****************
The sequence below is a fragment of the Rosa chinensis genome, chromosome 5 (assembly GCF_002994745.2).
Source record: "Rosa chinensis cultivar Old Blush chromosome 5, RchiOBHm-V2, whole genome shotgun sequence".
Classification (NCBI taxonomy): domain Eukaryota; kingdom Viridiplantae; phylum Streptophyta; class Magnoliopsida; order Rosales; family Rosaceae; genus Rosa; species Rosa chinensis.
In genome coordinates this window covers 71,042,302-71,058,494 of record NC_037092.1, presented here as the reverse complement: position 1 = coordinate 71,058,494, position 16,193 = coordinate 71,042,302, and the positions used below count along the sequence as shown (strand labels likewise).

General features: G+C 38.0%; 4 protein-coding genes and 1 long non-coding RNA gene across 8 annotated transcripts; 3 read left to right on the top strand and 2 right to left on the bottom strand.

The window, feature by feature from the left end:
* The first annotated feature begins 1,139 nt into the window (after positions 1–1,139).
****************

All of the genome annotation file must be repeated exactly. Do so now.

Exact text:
The sequence below is a fragment of the Rosa chinensis genome, chromosome 5 (assembly GCF_002994745.2).
Source record: "Rosa chinensis cultivar Old Blush chromosome 5, RchiOBHm-V2, whole genome shotgun sequence".
Classification (NCBI taxonomy): domain Eukaryota; kingdom Viridiplantae; phylum Streptophyta; class Magnoliopsida; order Rosales; family Rosaceae; genus Rosa; species Rosa chinensis.
In genome coordinates this window covers 71,042,302-71,058,494 of record NC_037092.1, presented here as the reverse complement: position 1 = coordinate 71,058,494, position 16,193 = coordinate 71,042,302, and the positions used below count along the sequence as shown (strand labels likewise).

General features: G+C 38.0%; 4 protein-coding genes and 1 long non-coding RNA gene across 8 annotated transcripts; 3 read left to right on the top strand and 2 right to left on the bottom strand.

The window, feature by feature from the left end:
* The first annotated feature begins 1,139 nt into the window (after positions 1–1,139).